Charges Won’t Be Filed In Citadel Hazing Case
No charges will be filed in connection with the alleged hazing of two women cadets who later dropped out of The Citadel because South Carolina’s anti-hazing law does not apply, a prosecutor said Wednesday.
While the law bans hazing as part of initiation into any student fraternity or sorority or similar organization, the state military school’s cadet corps does not qualify as a fraternity or sorority, Solicitor David Schwacke said.
Two women, Jeanie Mentavlos and Kim Messer, joined the cadet corps last August but dropped out in January, saying they had been hazed and harassed. Among their allegations is that their clothes were set on fire.
Schwacke said he considered other charges, such as assault, but he would have to show there was an intent to commit the crime.
“There is insufficient evidence of criminal intent,” he said, displaying sweatshirts, T-shirts and hats, all with burn holes.
Mentavlos’ lawyer, Dick Harpootlian, had told The Associated Press on Tuesday that he asked Schwacke to present witnesses to a grand jury “concerning the assault and hazing” of his client.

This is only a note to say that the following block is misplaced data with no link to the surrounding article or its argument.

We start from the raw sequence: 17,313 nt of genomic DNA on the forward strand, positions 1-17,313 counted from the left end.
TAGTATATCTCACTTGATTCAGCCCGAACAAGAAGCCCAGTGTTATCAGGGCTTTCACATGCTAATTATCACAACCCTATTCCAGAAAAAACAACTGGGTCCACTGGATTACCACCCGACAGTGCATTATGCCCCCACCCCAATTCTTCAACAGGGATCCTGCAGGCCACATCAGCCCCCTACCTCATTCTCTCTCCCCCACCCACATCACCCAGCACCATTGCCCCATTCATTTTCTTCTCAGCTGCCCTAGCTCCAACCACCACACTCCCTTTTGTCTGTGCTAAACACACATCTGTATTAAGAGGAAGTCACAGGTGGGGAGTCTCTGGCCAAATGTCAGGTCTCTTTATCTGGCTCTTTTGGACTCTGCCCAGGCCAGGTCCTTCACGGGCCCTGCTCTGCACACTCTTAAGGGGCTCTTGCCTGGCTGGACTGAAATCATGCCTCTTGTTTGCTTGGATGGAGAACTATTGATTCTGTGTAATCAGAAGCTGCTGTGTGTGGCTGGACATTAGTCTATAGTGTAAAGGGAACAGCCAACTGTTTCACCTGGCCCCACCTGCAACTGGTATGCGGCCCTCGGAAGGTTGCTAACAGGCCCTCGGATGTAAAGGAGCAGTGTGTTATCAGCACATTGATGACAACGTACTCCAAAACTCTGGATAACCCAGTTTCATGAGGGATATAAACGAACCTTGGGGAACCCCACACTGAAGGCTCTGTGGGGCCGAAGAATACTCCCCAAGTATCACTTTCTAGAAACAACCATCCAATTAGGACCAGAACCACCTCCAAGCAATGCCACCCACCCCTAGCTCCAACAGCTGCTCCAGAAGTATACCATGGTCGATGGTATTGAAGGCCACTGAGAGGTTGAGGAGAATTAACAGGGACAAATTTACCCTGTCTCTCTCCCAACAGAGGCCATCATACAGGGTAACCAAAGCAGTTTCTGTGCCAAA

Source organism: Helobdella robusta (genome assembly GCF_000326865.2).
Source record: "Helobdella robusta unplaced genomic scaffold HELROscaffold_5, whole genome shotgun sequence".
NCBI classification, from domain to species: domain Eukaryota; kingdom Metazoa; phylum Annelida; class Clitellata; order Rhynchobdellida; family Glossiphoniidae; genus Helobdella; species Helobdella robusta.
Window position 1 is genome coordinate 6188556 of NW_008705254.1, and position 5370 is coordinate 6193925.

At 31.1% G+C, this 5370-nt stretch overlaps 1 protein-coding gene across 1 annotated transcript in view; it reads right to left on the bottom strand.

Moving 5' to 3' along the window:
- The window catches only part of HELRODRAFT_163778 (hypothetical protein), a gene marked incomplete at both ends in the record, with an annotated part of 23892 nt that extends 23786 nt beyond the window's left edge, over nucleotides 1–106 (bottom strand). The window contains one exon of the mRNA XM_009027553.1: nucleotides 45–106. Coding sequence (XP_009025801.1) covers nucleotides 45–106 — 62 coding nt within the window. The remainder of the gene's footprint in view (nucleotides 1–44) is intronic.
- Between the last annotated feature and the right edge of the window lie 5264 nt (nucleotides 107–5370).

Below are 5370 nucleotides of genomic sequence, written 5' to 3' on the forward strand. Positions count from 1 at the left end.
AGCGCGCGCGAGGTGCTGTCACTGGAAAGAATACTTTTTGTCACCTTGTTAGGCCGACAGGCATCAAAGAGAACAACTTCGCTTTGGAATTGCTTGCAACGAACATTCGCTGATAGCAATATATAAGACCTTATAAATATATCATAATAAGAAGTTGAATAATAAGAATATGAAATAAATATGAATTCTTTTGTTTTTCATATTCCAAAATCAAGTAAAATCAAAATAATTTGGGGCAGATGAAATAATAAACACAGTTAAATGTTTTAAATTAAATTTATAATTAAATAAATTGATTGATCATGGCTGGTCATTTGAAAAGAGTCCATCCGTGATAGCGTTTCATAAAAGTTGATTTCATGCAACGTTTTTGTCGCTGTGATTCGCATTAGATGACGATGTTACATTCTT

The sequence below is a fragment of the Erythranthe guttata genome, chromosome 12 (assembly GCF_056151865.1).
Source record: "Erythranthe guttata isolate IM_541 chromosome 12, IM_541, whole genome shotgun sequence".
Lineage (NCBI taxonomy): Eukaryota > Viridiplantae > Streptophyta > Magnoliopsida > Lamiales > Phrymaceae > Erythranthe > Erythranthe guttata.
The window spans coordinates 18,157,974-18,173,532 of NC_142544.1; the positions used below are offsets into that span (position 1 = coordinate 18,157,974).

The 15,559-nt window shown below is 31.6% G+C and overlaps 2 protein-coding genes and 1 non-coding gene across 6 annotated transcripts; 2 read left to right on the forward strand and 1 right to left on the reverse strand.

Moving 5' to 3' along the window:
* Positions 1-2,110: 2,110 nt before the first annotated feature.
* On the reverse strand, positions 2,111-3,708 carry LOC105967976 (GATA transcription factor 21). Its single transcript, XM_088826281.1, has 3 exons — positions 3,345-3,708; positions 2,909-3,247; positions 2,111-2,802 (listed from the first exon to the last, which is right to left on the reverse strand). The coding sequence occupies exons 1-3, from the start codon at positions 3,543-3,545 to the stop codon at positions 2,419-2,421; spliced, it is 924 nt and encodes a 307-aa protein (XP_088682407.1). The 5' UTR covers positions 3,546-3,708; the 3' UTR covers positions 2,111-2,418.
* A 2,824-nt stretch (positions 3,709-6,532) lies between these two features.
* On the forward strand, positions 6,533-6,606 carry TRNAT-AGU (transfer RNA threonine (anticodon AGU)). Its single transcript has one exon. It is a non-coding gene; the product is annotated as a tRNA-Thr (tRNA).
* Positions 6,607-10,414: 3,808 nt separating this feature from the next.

“He refused and indicated he would not only not prosecute a case, but if a grand jury returned an indictment he would not prosecute it,” Harpootlian said. “I think that Schwacke’s made a political rather than a judicial decision.”
Harpootlian said he planned to contact the state attorney general about pursuing charges.
The hazing allegations surfaced in December. The State Law Enforcement Division’s report into possible violations of the state anti-hazing law went to Schwacke in June.
Mentavlos and Messer were among four women who enrolled at the state military college a year ago. The Citadel admitted women following a U.S. Supreme Court ruling that said Virginia Military Institute must also drop its all-male status.
The two other female cadets completed their freshman year. Fourteen male cadets were punished or left school as a result of a college investigation.
A Justice Department spokeswoman said this week the agency’s probe of possible federal criminal civil rights violations is continuing.
Nineteen more women are expected to enroll Saturday.